il-banda

I still get occasional flashbacks to playing in the school band. I failed miserably with the accordion, had slightly better success with the melodica (mine was green and cream in colour), and finally settled on the recorder. To this day, anytime I hear Glenn Campbell’s Rhinestone Cowboy I’m back to marching around the GAA groundsmelodica in full uniform, playing my heart out. I can still remember the white shirt, the tartan kilt, the blue sash and the colourful broach. And for one tune in particular, all I remember are the notes:

Soh, lah, soh, fah, me, re, doh … it rattles around my head namelessly driving me slowly mad.

Malta has a great tradition of bands. As far back as the Middle Ages, playing music during feasts and processions was the norm, although back then, instruments were limited to drums and flutes. Even though band clubs existed in the mid-nineteenth century, it wasn’t until the twentieth century that the influence of military bands and the musical influence of Italian refugees escaping from their civil war became evident. Groups of individuals got together to form small bands. The community stepped in to sponsor instruments for those willing to learn how to play them and the band’s raison d’etre was to take part in the village festas.

IMG_1420 (800x557)In 1947, there were about 60 bands in the country. Today there is closer to 100. Every parish has one and some have more than one. The club itself is a social centre, where members and parishioners alike meet regularly.

IMG_1425 (600x800)In Birgu, one of the Three Cities, there’s a Belgian-owned restaurant next to the Band Club that has a huge colour photo of the band on its wall. It was the first time I’d fully appreciated the effort that goes into these bands, the seriousness with which they’re taken, and the importance of their roles in the community. As I looked at the picture on the wall, the chef in the open-plan kitchen was busy making complimentary tapas for the band to accompany their beers once they’d finished their practice.

And as festa time approaches, they’re practicing in earnest. Already, in some churches, the massive statues are being taken out of their nooks and transferred to their pedestals as they wait patiently to be processioned through the streets on their feast day. And leading the parade will be  il-banda.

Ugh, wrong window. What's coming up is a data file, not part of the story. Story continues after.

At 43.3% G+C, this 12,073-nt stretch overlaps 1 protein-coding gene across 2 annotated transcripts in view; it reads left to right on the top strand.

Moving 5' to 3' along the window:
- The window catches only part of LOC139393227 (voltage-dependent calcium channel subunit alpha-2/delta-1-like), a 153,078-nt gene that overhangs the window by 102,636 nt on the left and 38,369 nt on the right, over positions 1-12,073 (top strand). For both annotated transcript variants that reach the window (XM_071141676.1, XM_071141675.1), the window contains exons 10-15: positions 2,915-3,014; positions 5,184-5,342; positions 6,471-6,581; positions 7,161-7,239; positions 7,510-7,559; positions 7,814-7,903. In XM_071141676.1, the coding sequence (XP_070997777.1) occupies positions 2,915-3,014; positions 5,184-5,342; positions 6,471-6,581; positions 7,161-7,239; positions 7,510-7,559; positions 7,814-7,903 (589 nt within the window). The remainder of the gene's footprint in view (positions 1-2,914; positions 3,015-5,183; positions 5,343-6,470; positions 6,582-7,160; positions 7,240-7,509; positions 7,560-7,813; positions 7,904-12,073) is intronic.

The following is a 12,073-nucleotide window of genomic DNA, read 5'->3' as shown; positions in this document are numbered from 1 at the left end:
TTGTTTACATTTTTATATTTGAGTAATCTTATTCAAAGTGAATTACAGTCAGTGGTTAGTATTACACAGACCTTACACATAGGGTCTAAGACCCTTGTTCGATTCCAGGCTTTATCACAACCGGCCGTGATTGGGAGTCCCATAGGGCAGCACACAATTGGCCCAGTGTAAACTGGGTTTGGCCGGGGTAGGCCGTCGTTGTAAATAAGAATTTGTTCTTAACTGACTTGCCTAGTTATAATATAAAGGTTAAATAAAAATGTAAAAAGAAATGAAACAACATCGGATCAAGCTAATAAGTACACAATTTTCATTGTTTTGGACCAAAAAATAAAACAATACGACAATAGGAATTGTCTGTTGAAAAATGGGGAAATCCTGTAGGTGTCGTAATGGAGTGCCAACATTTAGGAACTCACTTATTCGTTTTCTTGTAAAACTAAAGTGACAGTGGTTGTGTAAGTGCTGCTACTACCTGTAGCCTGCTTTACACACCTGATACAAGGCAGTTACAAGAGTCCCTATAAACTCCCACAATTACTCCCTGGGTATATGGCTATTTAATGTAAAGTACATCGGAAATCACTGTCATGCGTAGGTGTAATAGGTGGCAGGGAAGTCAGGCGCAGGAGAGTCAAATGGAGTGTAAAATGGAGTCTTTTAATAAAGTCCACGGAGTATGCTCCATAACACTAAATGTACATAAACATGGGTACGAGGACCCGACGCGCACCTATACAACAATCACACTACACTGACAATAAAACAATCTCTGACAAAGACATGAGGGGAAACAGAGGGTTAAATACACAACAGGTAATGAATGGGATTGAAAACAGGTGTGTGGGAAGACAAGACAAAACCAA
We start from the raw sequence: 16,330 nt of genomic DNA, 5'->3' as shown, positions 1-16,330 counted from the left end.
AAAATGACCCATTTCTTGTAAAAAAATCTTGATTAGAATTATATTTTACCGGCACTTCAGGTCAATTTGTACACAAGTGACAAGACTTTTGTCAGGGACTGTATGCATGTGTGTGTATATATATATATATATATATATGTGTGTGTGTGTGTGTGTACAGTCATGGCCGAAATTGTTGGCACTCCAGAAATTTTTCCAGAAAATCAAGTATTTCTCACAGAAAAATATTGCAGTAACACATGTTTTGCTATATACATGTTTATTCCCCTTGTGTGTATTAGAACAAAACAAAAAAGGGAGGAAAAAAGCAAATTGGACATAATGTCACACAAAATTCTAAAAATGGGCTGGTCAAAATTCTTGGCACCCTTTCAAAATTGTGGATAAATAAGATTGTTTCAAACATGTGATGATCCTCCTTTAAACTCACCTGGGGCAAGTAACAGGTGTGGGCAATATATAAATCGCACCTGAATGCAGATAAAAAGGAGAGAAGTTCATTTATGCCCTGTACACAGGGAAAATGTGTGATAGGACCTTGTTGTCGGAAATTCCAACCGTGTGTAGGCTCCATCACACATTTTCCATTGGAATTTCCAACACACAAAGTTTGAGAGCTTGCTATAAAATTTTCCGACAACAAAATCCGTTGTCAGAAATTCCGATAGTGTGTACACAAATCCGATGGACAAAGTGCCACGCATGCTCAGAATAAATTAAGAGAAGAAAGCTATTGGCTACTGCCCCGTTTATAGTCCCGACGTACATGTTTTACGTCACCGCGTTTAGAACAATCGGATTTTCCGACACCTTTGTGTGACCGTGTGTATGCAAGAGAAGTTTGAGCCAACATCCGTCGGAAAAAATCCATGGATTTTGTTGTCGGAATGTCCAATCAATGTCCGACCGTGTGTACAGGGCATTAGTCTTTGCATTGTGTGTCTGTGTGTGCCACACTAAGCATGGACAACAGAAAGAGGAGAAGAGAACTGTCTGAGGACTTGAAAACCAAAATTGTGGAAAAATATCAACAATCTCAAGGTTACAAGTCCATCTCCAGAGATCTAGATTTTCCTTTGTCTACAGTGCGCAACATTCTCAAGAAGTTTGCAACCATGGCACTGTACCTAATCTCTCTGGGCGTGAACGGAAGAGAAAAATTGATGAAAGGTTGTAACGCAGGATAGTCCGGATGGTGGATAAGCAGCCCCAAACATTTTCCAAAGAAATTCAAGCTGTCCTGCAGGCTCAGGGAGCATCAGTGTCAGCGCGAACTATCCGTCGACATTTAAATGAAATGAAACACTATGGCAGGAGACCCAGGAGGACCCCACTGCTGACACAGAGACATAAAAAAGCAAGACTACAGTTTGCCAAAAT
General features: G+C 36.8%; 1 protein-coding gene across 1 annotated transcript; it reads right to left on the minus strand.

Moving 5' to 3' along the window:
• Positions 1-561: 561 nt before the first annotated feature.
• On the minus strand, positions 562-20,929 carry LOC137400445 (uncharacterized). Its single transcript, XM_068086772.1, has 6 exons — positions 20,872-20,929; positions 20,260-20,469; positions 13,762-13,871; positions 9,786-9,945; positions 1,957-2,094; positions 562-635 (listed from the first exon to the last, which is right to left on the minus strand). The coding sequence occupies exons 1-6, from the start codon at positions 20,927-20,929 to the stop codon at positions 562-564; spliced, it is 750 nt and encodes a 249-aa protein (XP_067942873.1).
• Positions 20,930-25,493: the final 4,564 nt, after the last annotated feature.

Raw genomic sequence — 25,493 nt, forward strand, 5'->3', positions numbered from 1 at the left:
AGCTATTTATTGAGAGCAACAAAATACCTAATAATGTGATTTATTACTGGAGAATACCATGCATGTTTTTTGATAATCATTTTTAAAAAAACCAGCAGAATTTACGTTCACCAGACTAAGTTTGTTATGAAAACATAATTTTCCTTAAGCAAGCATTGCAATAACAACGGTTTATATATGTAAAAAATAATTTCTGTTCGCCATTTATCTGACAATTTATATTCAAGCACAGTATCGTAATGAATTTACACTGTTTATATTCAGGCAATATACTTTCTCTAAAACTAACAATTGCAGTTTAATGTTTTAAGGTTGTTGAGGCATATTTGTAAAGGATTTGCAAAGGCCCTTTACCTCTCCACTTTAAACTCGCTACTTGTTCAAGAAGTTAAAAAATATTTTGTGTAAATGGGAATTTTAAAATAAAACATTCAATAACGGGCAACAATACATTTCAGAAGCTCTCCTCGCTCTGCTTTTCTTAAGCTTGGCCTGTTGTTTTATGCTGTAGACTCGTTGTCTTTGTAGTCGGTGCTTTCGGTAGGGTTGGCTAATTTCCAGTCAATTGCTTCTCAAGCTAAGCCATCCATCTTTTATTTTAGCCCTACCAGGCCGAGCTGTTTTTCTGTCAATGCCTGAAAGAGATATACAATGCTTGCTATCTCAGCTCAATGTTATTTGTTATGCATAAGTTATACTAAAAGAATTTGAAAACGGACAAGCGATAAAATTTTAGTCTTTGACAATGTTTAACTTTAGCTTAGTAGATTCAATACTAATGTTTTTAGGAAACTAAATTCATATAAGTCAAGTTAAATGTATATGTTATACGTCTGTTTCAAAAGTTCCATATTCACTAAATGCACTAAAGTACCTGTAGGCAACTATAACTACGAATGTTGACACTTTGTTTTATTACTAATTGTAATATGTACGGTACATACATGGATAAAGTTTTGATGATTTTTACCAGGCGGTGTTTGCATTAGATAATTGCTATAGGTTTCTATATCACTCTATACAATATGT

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  • 4 Responses

    1. And a :”Good Morning” to you Mary!!! You have only just scratched the surface with this subject. In every town or village on the island there is a least one and some cases two band clubs. Some of them are the heart and soul of a village. You cannot have a Maltese “Festa” without a band march!!! It is simply unheard of!!! They are a living part of the Culture and Tradition of the Island. Come the local “Festa” and the Band Clubs are proudly dressed up in their most beautiful decorations!!!!

      1. Hey there… Any idea of the age groups Steve? Teens, adult, elderly? Is there a patter? It’s it something that’s in the family?

    2. Well it depends. As far as I know (but stand to be corrected) legally, one has to be actually over 18 years to be a full member. Every band club has various sections in it`s set-up. Music section, were children and others go to learn a musical instrument. Usually this is provided for free and they end up playing for the band. Youth section, were they help in organizing various activities and work on new decorations etc. Women`s section, were they to organize activities to help with fund-raising, such as Coffee Mornings and Tombola / Bingo etc.
      In some cases whole families are involved in one way or another. Most of the activities held are for families. A band club needs people of all ages to move on. The elder members have the experience, whilst the younger members have the energy. A good committee is a great asset to any band club. A healthy finance is also very important for the running of a club.
      The club I attend “Stella Maris Band Club” are this year celebrating it`s 100 Anniversary and as one would expect more activities will be held.
      The busiest time for any band club would be when it`s Patron Saint feast is held and celebrated.

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